NEW YORK - There's Black Friday, then there's Target Tuesday.
In a scene that was reminiscent of the shopping frenzy that typically comes on the day after Thanksgiving, Target's website crashed several times throughout the day, and more than a hundred shoppers lined up at many of its stores early in the morning on Tuesday for a sale of limited offerings of its Missoni for Target collection of bikes, luggage, clothes and housewares.
The 400-piece line made by the Italian luxury knitwear designer Missoni exclusively for the cheap chic retailer features its trademark zigzag patterns for between $2.99 for stationary and $599.99 for patio furniture -- a fraction of the price of the designer's real duds that can go for $595 to $1,500.
"This was Missoni mayhem," said Joshua Thomas, a Target spokesman. "This is unprecedented."
Target's website was briefly back online early Wednesday, but then went down again and was still down as of 6:30 a.m. EDT. By 8:30 a.m., it was back up, and Target had issued an apology to its customers.
So-called limited partnerships, in which high-end designers create cheaper versions of their fashions for lower-end stores, have become popular in recent years because they appeal to cost-conscious customers who want to be stylish but aren't willing to pay designer prices. At a time when Americans are watching every dollar they spend, the limited-time offerings also are part of a growing strategy by retailers to spur impulse buys by creating a sense of urgency for shoppers to buy.
Swedish retailer H&M, which caters to 20- and 30-somethings with trendy clothes, often attracts long lines at its stores that reach around the block when it offers limited-run affordable fashions from upscale designers like Jimmy Choo. It also will be launching a less expensive version of the Italian designer Versace's collection in November.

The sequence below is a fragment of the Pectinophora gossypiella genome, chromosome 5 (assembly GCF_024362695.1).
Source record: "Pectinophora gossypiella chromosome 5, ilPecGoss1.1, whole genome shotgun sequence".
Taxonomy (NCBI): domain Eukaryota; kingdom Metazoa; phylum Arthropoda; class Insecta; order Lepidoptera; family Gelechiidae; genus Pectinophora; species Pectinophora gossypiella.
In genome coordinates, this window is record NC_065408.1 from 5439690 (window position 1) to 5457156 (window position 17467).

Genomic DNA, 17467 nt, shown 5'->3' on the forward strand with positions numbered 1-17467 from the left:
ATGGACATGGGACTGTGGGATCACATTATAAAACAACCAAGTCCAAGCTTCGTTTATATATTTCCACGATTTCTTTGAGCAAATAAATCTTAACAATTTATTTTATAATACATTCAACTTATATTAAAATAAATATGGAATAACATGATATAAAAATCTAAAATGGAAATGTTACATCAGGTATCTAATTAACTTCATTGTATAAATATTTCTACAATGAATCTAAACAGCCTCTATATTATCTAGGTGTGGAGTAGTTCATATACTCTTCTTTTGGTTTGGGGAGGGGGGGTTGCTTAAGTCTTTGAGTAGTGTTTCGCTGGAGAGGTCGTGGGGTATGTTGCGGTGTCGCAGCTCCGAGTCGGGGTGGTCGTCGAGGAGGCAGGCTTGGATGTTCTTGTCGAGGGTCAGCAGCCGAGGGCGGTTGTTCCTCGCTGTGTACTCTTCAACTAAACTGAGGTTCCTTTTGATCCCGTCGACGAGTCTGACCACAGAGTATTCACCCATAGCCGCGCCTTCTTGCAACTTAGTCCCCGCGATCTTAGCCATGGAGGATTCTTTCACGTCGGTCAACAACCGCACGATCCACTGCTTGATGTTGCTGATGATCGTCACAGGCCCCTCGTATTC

Target, in particular, has become known for creating buzz around its limited partnerships with designers and fashion brands, including its latest partnership with Liberty of London last year. Target offered 300 items with the designer, which is known for its floral prints, and sold out of most of the merchandise in a couple of days.
Likewise, Target Corp., based in Minneapolis, worked hard to create buzz around the Missoni by Target collection. Target declined to comment on how much the company spent on marketing, but it targeted social media sites like Twitter and had ads on TV and in Vogue magazine.
Ahead of the launch, Target also opened a temporary store in Manhattan at the start of New York Fashion Week last Thursday. But the colorful shop, which spanned six city blocks, was supposed to stay open for three days, but winded up closing after six hours because items sold out.
Online, shoppers rushed to the site for the 6 a.m. launch. But soon after, online consumes came face-to- face with its mascot bulldog along with the disappointing news: "Woof! We are suddenly extremely popular. You may not be able to access our site momentarily due to unusually high traffic. Please stay here and we'll try to get you in as soon as we can!"
Even celebrities were tweeting about the launch. Actress Busy Phillips, who plays Laura in ABC's "Cougar Town," tweeted: "Got the bike. Not the colorful one but still SO EXCITED."
Target had planned to continue selling the line into October at all 1,700 stores around the country. But shoppers will be lucky if they can find something they want. In fact, based on a spot check by Target of stores in Minneapolis area, everything had sold out by Tuesday morning. Target is replenishing some merchandise over the next few days, but it will trickle in.
Some shoppers already are trying to capitalize on the fleeting nature of the Target's Missoni collection. As of Tuesday afternoon, there were 1,591 listings for Missoni for Target on eBay.com that were selling for more than double the price found at the discounter. Travel totes were going for $169, while shoes were selling for $129.99.
CBS News business and economics correspondent Rebecca Jarvis discussed the story on "The Early Show." To get her thoughts, click on the video below: